Okay. So there's a couple of things in here. This kind of plays to your point, Tim, of making sure that you get the right people, the right beta readers, are beta readers or critique partners available through ALLi? Well, you can definitely put out a call in the forum and explaining, you know, what your book is like and some of the things that you said there, which would make it very clear where your book was coming from and I think you would find amenable Beta readers in the group for sure.
But we also have a very interesting partner member called Scribophile and that is actually a Beta reader service. So you tell them about your book and they match you to beta readers who are right for the book because, yeah, that kind of experience that you had there is really, it's just useless. It's kind of a waste of everybody's time if it's the wrong people. Have any thoughts on that one, Tim?
Tim: Yeah, no, I mean, I think it's, ideally you want people to understand the book. But then again, it does come back to, like, if you've got a book which is House of Fish, then that could be more general kind of beta reader as opposed to sort of Shakespeare's, like, best plays or something. Then you don't want to run to people who have never read any Shakespeare reading it. So a lot depends on the book but yeah, you do need, cause otherwise it's kind of pointless, really, cause you may as well just find 10 people off the street and give them a book. If you're going to do that.
Orna: Interesting here, Jack. Jack Aore, “I'm a member of Scribophile”, which is great, love to hear more, Jack. And he says it's a bit different than using beta readers for your whole manuscript. But it's good way to get some practice with giving and getting feedback. So would love more feedback from you, Jack, about exactly what happened there with Scribophile, it was my understanding that they were a beta reader service. So obviously there are some distinctions there, which I, maybe you'd be able to fill us in on that, but he does recommend the service and he hopes to use beta readers for his entire manuscript when it's ready. So good luck with that.
Brian is working on the second edition of a four year old nonfiction book. I used some beta readers for the first edition. I would go back to that audience for the second edition but was seriously considering using social media groups I belong to and contribute to around the subject matter, which is building design, construction and asking there for beta readers. Now, Tim, you've done a really good book on social media. Jack is or, sorry, Brian is asking, any experience with using social media, carefully obviously, in a pointed way to get beta readers? Is that something you came across when you were researching your own book?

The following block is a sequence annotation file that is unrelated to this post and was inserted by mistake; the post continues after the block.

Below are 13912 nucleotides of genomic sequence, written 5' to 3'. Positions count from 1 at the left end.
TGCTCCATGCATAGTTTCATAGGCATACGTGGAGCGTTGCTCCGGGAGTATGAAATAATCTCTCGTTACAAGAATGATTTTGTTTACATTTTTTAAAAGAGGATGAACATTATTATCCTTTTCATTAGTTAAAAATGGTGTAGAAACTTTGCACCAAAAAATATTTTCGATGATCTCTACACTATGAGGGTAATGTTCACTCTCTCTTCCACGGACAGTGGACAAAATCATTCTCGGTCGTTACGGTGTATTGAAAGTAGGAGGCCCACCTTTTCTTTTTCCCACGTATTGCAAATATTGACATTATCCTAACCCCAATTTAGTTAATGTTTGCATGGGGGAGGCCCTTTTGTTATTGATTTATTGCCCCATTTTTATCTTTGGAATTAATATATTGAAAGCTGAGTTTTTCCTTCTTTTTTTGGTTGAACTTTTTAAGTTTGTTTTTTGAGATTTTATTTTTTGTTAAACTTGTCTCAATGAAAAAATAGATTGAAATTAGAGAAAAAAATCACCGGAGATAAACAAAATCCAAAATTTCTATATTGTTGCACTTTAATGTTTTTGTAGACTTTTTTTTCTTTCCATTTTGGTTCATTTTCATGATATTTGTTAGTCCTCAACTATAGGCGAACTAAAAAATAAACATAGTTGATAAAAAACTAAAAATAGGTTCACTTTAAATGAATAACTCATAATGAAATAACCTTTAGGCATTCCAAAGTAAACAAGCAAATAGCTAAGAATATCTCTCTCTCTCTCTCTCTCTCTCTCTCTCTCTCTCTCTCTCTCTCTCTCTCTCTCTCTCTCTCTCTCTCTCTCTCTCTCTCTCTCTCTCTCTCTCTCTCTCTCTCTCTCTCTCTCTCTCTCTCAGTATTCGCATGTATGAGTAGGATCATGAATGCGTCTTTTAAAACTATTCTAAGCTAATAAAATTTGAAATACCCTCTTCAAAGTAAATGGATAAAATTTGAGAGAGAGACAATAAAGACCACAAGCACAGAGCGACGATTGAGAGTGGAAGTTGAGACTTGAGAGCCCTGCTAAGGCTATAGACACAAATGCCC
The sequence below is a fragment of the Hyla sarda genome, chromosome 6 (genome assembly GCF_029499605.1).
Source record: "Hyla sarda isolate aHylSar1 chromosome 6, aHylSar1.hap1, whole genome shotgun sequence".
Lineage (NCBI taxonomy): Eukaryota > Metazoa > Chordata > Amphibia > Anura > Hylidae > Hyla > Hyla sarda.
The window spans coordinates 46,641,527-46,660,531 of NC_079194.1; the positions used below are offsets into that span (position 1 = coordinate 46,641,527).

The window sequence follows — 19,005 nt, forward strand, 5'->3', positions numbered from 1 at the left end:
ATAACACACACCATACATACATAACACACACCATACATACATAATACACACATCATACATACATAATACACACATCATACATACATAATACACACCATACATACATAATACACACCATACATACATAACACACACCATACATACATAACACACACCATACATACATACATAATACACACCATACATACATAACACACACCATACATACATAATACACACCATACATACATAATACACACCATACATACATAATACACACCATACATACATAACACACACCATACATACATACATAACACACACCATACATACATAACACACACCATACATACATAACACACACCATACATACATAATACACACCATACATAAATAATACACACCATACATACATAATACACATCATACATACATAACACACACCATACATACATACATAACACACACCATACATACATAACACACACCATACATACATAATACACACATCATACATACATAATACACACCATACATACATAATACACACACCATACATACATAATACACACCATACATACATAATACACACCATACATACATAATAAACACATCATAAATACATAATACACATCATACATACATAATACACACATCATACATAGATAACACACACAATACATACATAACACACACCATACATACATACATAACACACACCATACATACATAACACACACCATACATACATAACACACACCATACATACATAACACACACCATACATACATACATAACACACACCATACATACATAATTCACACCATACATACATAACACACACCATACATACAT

Tim: No, not specifically for Beta readers, but actually, yeah, it's going into Facebook groups, Twitter chats, like we're going to have one in a minute hopefully that are specifically for your book's subject matter. You do have to appreciate that people in those groups may not be people, you want people who are subject matter experts and people who can read quickly, because there may be people who say like, “Oh yeah, I'll read your book.” And then when they actually two months later they've not read it. So yeah, but social media is a fantastic way to find people. Twitter especially because Twitter is totally open, so you can see everybody on the network where Facebook and Linkedin and other networks, you have to go to groups to find people. So yeah, communities on social media are a great place to find beta readers or any connections really, to be fair and reviewers as well.
Orna: Yeah, I agree. I think it's great idea, Brian. I really would think it's a good idea. And I think Twitter lists could be used very effectively over time as you're writing and researching a book to actually build up people who have the interest so that when you've got the book put together, you would have a list of experts in the area who also seem to be bookish because you're really looking for three things. They've got to know what you're talking about, you know, be an expert either in the genre or the subject matter if it's nonfiction, um, and or genre, indeed, because nonfiction breaks down into lots of different genres itself. They've got to be good readers.
You know, they've got to be people who understand books, have read a lot and you know, know what a good book looks like, feels like and the difference between a good, you know, where a book begins to fall down and then they have to be good at giving, you know, and expressing those part of, you know, what doesn't work for them, what does work for them, able to identify it and be quite articulate about it. So I would finish, again, by just saying you are asking a lot of these people and to be cognizant of that. And two, if you are going to go into this process to realize you know, that it is important and it's a process. It's going to take time from you and it's going to take emotional energy from you and to bring all of that with it. Do you have any kind of closing thoughts?
Tim: Would you suggest people paying and compensating the Beta readers? I mean, obviously a free copy of the book.